This year’s Booker Prize judging panel was headed by Canadian novelist Esi Edugyan, a past Five Books interviewee who has herself been twice-shortlisted for the prize. She was assisted by the actress Adjoa Andoh, poet and critic Mary Jean Chan, the Shakespeare scholar James Shapiro, and the actor Robert Webb. Here’s a brief round-up of the six books they have selected as the best novels of 2023.
Paul Lynch’s Prophet Song
The winner of the Booker Prize is notoriously difficult to predict, but this year’s favourite was always Paul Lynch’s darkly foreboding novel set in a dystopian, semi-familiar Ireland. It opens with a knock on the door from the newly formed secret police—and soon our protagonist’s husband, a trade unionist, has disappeared and she is left to face her family’s uncertain future alone. Lynch has explained that the novel grew out of his anxieties in the post-Trump, ‘post-truth’ era: “I wondered about how the real is no longer real, how misinformation and disinformation have led to a decline in trust in traditional sources of authority. I wanted to understand where all this might lead,” he said. “Prophet Song took shape as a dystopian ruse that seeks to explode the form. How can such a novel be speculative when what is happening on these pages belongs to the here and now?” The Booker judges said it was “a shocking, at times tender novel that is not soon forgotten”; it has “one of the most haunting endings you will ever read.”
Lynch, an Irish novelist based in Dublin, has published four previous novels and has won several major awards, including the Kerry Irish Novel of the Year for Grace (2017) and France’s Prix Gens de Mers for a translation of Beyond the Sea (2019). Prophet Song reportedly took him four years to write: it is presented as a block of text, without paragraph breaks, and the prose has a propulsive, lyrical quality that is challenging but readable. One for fans of Cormac McCarthy‘s bleaker work—an excerpt from The Crossing appears as an epigraph.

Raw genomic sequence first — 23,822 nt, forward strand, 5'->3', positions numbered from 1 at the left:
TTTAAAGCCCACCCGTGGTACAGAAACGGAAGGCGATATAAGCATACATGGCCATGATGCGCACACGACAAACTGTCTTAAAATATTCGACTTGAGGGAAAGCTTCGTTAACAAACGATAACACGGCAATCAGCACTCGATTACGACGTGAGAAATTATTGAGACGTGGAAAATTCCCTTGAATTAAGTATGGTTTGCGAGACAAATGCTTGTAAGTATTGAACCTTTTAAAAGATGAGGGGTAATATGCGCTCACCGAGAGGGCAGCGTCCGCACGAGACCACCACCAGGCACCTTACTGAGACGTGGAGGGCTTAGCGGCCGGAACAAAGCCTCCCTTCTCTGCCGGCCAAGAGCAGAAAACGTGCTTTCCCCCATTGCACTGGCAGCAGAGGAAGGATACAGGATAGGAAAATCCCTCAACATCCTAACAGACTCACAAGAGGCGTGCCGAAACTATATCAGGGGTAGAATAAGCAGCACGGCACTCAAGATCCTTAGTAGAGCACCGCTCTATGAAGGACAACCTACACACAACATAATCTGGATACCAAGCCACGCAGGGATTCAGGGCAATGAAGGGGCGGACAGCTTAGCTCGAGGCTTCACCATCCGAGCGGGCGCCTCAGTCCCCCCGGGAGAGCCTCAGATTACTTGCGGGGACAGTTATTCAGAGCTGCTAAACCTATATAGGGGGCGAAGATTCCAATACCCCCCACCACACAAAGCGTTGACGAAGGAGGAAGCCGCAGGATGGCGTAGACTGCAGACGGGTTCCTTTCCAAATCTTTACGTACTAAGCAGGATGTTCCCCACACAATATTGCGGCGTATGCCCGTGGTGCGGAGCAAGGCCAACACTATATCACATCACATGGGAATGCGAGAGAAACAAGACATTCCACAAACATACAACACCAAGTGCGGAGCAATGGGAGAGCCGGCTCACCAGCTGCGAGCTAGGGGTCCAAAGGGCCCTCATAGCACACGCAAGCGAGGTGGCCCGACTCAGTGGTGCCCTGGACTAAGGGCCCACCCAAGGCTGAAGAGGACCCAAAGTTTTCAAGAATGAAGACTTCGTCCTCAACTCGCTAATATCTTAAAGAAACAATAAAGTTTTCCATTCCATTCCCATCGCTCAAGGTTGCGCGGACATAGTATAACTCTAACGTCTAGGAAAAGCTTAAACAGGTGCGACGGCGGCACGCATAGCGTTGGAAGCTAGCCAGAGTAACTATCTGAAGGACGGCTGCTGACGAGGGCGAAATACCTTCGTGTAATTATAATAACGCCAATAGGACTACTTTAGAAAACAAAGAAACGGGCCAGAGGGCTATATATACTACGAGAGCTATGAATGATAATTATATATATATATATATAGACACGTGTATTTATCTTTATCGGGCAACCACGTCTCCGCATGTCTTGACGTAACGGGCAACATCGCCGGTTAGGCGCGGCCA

Paul Murray’s The Bee Sting
Informed observers also had their eyes on Paul Murray’s tragicomic family saga The Bee Sting, in which we view the world through the eyes of four members of the Barnes family in a revolving carousel of perspective that has seen the novel compared to the work of Jonathan Franzen. Imelda’s first love died tragically in a car accident; heartbroken, she found herself marrying his brother in his place. Dickie assumed the role of his dead sibling in other ways too, taking on the family business and living in denial his homosexual identity. Cass and PJ, their teenage children, are busy with their own identity crises as their bewildered parents break down. “The characters are unforgettable,” declared the Booker judges. “They persist with hope and are capable of startling moments of love and generosity, despite their myriad flaws and problems.” The Guardian declared that “you won’t read a sadder, truer, funnier novel this year.”
The Bee Sting is Murray’s fourth novel, and channels the same riotous teenage angst of his 2010 bestseller Skippy Dies, an unruly mystery set in an elite boy’s boarding school. That too was longlisted for the Booker. 2023 wasn’t Paul Murray’s year, but I wouldn’t be surprised to see him in the running again in future.
Jonathan Escoffery’s If I Survive You
This much-buzzed book of interlinked short stories that has already been nominated for a host of other prizes including America’s National Book Award, the NBCC’s John Leonard Prize, and the PEN/Faulkner Award. If I Survive You portrays members of a Jamaican family making their lives in Miami from the 1970s onwards; its eight-part structure makes it more of a fictional mosaic than a straightforward story. This prompted a little grousing over the book’s eligibility, although the Booker rules simply state that books under consideration should be “unified and substantial”—the family is the thread that binds Escoffery’s episodes together.